“I suppose in my case, sometimes it’s about wanting to infuse “soul” into something often perceived as very bland and lifeless. Other times it can be fun to just embrace the dull mundanity of it all. It honestly just depends on mood and what it is I’m currently working on.”

He tells me about a Swedish documentary from the late 90s, called Lucky People Center International:

“There’s this one segment featuring Toshiji Mikawa, a Japanese businessman who during the day is just a normal, everyday guy working at a bank, but then performs noise and power-noise music at night, transforming completely. 

“I just thought the contrasts there were pretty funny and inspiring.”

As for the aesthetic itself, and the thinking behind that:

“If you look at my Soundcloud profile picture of the guy in a suit leaning against an old computer monitor, the initial idea behind picking him, and every other subsequent businessman-type figure I’ve used to represent me (like on the covers of several of my EPs) was because I wanted the listener to be primarily focused on my musical output, rather than on the individual behind the music, and the most anonymous, uninteresting ‘avatar’ I could think of at the time was this generic accountant or businessman, who could also act as sort of a blank canvas for basically any genre of music.”

The soundscapes and subject matter in Salary Man made it a perfect fit for our Vaporwave focused label, My Pet Flamingo – rather than TimeSlave Recordings, which focuses on pure Synthwave and Outrun music.

That said, it that instantly recognisable Mitch Murder sound, even if it marked a slight departure from the energetic, driving sound of some of his earliest albums. 

It’s pristine, super hi-fidelity, and perfectly evokes the Wii aesthetic from a sound palette perspective. 

“On Salary Man Simulator 1 I limited myself to only using a single sound library for the entire thing, with almost no added effects, in an attempt to be as “authentic” as possible. 

“There’s not a whole lot going on there mixing-wise either, which is very different to how I usually work. On (Volumes) 2 and 3 I gave myself more liberties with the synth and sound selections, so they’re more traditionally Mitch Murder in that sense, with more attention put on the mix; while still trying to retain some of the Wii vibe.

“Generally though, when I’m doing these fake video game OSTs I tend to be less precise compared to when working on regular material. It’s more like a ‘stream of consciousness’ exercise where I’ll just do the first thing that comes to mind, and then instantly move on to the next track.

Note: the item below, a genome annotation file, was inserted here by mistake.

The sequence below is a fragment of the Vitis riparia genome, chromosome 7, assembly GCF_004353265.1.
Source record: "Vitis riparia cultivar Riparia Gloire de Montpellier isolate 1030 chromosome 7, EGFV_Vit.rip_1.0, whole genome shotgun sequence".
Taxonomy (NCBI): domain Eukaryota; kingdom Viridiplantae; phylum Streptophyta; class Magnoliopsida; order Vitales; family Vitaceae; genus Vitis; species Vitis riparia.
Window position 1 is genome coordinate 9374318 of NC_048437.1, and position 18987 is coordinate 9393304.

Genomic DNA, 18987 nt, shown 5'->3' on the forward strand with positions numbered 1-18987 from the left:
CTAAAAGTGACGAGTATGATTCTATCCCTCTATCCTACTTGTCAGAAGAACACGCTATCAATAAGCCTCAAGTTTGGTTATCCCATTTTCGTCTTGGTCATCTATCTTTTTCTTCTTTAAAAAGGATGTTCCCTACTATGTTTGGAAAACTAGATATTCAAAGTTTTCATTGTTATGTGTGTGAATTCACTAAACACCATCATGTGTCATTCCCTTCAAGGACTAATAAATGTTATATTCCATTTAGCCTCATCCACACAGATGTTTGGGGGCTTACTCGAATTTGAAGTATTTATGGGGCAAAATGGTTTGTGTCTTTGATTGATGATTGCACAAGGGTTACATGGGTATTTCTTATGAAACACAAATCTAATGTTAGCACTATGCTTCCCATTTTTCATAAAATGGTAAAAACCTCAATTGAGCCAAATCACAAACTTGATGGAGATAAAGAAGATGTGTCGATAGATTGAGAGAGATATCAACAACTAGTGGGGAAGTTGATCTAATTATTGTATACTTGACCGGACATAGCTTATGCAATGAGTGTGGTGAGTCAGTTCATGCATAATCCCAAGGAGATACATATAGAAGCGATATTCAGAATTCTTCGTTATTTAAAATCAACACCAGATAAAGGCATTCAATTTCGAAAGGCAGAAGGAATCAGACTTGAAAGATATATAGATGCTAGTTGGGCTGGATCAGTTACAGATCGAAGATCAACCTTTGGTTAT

“The only outlier is my most recent fake OST “Pit Stop Hero”, which I put some extra thought and mixing efforts into.”

It’s not the first time he’s worked on ‘fake game’ OSTs – or real ones for that matter. It’s clear from his back catalogue that there’s a strong personal connection with gaming.

“I’ve been playing games basically since birth, and never really stopped, so it has definitely shaped my sound in various ways. Particularly the 16- and 32-bit console era, as well as 80s and 90s PC gaming, along with computer culture phenomena like the old Amiga and PC demo scene. 

“I also love working on projects around a single theme or idea, so composing game OSTs really suits me, whether it’s for actual games or just ones I made up.”

Re-designed artwork for the Salary Man Simulator ‘Executive Edition’, by Glenn Jones

He once said that he’d probably never stop making 80s inspired music. I ask him if that statement still holds true.

“Over the past year or so, besides the sporadic synth tunes here and there, I’ve put out two drum and bass releases (with another one on the way) and a smaller 90s house EP. 

“It’s fun to switch it up every now and then and currently I’m very much in a mid to late 90s video game type of mood, but no, I’ll likely never stop making 80s inspired synth music in one way or another.”

What better place to end than with the Synthwave scene that he helped to start…

I ask if he still follows it closely.

“I wouldn’t really say I keep up with (it) much anymore, even though I still dip my toe in the genre from time to time.

“Most people know me as a synthwave act mostly because of the stuff I put out 10-15 years ago, when the genre was still blowing up and the whole 80s retro movement was still reaching its peak.”

Salary Man Simulator’ is available on Mitch Murder’s Bandcamp, and on vinyl via My Pet Flamingo.

Written by Enzo Van Baelen